After years of favoring Democrats, New England voters are taking a closer look at Republican candidates in several congressional and gubernatorial races as they sour on President Biden and Democratic policies blamed for high energy and grocery prices.
House races in Connecticut, New Hampshire, Rhode Island and Maine are considered competitive for Republicans, and the GOP is also targeting incumbent Senate Democrat Maggie Hassan in New Hampshire as well as Democratic incumbent Gov. Janet Mills in Maine.
If the GOP wins just one House district, it will restore a Republican congressional seat in New England for the first time in four years.
There are currently no House Republicans from New England and only one senator: Susan Collins of Maine.
“It’s been a long time since Republicans were on the march in New England, but this year is different,” Nathan Gonzalez, editor and publisher of the non-partisan Inside Elections, told the Washington Times. “Republicans have an opportunity to pick up a handful of seats including one each in Rhode Island and Connecticut and pair in New Hampshire.”
A few more Republican victories in November would establish the largest congressional GOP footprint in New England in nearly two decades.
Republicans are eyeing this now-traditional blue territory as polls suggest a red wave is coming in the midterm elections that could penetrate deep into Biden territory.
The most promising pick-up for the GOP may be in Rhode Island, where Republican Allen Fung is leading Democrat Seth Magaziner in the race to fill the state’s 2nd District seat.
Democrat Jim Langevin has represented the district for two decades and is retiring. Mr. Magaziner, his hoped-for Democratic successor, has not been able to gain traction against Mr. Fung, the popular former longtime mayor of Cranston.
A recent poll conducted by Suffolk University for the Boston Globe showed Mr. Fung leading Mr. Magaziner by 7 points, although 13% were undecided.
David Paleologos, Suffolk’s pollster, told The Times Mr. Fung has benefited from independents, who are swinging strongly in his direction.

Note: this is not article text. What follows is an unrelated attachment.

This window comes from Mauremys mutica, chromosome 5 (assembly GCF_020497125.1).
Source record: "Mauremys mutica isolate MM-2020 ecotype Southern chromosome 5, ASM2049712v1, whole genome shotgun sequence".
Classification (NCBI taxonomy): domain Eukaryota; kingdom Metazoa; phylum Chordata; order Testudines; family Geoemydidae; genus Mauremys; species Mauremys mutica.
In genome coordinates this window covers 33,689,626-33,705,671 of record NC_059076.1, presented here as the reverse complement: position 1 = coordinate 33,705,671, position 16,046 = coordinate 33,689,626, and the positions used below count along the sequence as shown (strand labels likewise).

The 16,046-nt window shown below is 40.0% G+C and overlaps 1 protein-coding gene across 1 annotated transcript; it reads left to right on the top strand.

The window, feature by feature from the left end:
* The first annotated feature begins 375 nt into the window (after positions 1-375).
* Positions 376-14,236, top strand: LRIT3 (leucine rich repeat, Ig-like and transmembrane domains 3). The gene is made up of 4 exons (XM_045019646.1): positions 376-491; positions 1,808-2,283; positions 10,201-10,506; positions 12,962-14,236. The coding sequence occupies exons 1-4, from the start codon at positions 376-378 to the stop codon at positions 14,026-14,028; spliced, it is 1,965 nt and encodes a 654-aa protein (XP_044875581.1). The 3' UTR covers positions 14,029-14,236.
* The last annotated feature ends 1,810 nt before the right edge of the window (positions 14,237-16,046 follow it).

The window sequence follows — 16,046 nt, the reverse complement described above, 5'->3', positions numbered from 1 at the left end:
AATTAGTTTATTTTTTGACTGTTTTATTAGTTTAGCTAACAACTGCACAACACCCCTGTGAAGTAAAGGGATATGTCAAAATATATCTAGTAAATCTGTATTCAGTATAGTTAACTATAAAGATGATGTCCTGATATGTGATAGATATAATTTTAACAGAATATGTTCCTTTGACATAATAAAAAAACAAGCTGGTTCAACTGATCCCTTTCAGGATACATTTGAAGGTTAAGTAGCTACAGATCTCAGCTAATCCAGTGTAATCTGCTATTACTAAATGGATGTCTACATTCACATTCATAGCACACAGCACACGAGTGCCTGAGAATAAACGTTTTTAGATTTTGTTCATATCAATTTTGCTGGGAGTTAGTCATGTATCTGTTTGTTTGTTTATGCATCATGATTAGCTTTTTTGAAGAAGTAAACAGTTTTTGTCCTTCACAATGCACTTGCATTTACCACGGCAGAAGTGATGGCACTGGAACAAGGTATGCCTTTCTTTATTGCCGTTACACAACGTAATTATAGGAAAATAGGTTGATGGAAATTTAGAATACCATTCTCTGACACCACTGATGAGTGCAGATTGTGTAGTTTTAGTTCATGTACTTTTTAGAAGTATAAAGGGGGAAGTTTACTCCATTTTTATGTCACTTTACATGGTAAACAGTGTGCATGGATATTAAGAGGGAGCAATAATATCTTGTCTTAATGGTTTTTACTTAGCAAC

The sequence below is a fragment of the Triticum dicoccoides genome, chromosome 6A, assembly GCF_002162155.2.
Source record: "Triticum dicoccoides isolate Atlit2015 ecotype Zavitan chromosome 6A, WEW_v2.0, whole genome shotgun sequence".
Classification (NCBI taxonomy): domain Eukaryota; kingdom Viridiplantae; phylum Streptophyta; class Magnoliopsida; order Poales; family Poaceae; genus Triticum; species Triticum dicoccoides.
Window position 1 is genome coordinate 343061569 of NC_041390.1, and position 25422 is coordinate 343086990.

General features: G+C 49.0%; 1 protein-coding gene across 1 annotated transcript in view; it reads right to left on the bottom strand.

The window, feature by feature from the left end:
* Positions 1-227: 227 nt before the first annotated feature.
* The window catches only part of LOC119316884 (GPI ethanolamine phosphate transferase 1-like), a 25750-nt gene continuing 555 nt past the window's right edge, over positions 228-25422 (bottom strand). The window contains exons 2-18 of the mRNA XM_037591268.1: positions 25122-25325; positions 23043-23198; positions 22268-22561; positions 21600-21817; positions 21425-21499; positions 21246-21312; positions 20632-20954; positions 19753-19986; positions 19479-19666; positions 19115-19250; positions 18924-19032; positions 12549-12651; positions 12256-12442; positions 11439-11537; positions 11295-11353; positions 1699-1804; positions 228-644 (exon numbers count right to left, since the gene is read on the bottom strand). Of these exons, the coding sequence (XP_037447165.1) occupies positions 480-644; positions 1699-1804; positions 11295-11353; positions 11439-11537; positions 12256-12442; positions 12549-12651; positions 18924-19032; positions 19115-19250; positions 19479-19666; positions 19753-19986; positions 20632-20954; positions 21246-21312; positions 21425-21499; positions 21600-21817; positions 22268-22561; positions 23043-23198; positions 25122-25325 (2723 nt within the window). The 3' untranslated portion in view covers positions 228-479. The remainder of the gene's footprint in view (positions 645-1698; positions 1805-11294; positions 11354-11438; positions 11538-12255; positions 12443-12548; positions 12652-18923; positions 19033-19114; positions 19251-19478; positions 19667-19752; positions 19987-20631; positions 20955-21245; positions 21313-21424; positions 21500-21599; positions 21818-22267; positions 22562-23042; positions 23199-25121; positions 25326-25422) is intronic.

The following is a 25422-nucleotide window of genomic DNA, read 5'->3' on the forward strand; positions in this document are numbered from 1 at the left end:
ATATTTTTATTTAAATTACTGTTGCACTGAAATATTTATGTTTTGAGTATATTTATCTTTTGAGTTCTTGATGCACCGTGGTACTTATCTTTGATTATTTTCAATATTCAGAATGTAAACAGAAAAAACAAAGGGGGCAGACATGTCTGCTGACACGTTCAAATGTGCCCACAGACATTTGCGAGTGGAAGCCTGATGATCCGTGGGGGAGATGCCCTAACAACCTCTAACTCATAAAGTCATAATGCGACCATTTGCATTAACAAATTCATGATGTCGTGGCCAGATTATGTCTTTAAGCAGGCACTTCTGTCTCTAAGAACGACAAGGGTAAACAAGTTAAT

“Independents are upset about the economy,” Mr. Paleologos said. Mr. Magaziner, Rhode Island’s treasurer, also lacks robust Democratic support compared to Mr. Fung’s strong backing from GOP voters. In the Suffolk/Boston Globe poll, Mr. Fung picked up support from 9% of Democrats.
It’s single-digit support, but it all adds up — for Mr. Fung.
“Fung’s popularity is a constant,” Mr. Paleologos said.
In New Hampshire, Republicans believe they can pull off a trifecta and win in the 1st and 2nd congressional districts, as well as pick up the Senate seat on the ballot next month.
In the 1st District, Democratic incumbent Rep. Chris Pappas faces Republican challenger Karoline Leavitt. The two debated inflation and energy prices in Concord last week.
“Mr. Pappas just bragged about depleting our emergency reserves that are supposed to be there for wartime not to lower prices before an election. That is shameful. I’m sorry, that’s a short-term gimmick,” Mr. Leavitt said in a jab about Mr. Biden’s massive drawdown from the Strategic Petroleum Reserve to try to lower gasoline prices.
An AARP poll released this month showed Mr. Pappas tied with Ms. Leavitt 48% to 47%.
In the Granite State’s 2nd District, Democratic Rep. Annie Kuster was leading GOP challenger Robert Burns by 10 points in an AARP poll, but analysts have continued to rank the race as a possible GOP pickup thanks to Mr. Biden’s unpopularity in the state.
An Oct. 6 poll of likely voters, also sponsored by the AARP, found Ms. Hassan leading Republican challenger Don Bolduc by seven points in the Senate race, which the GOP considers striking distance.
Rep. Frank Guinta, who was defeated in 2016, was the last Republican to serve in the U.S. House. Kelly Ayotte, the last New Hampshire Republican in the U.S. Senate, was also defeated in 2016.
In Connecticut’s 5th District, analysts say Republican George Logan stands a chance of beating Democratic incumbent Rep. Jahana Hayes. The two were tied in a late summer poll but Ms. Hayes has pulled ahead by a few points. In Maine, the race to fill the 2nd District seat is a toss-up between Democratic Rep. Jared Golden and Republican Bruce Poliquin, who lost the seat in 2018, leaving the House GOP with no New England representation.
New Englanders will go to the polls just as they begin to crank up much more expensive heating in their homes. Polling shows voters blame higher energy prices on the Biden administration.
In Rhode Island, more than one-third of all homes are heated with oil and propane, which have skyrocketed in price.
Rhode Island Republican Party Executive Director Jesus Solorio said Mr. Fung’s popularity and discontent over high energy prices and inflation have put the momentum squarely on the side of Republicans, even in a state that typically votes overwhelmingly for Democrats.
“People have buyer’s remorse,” he said.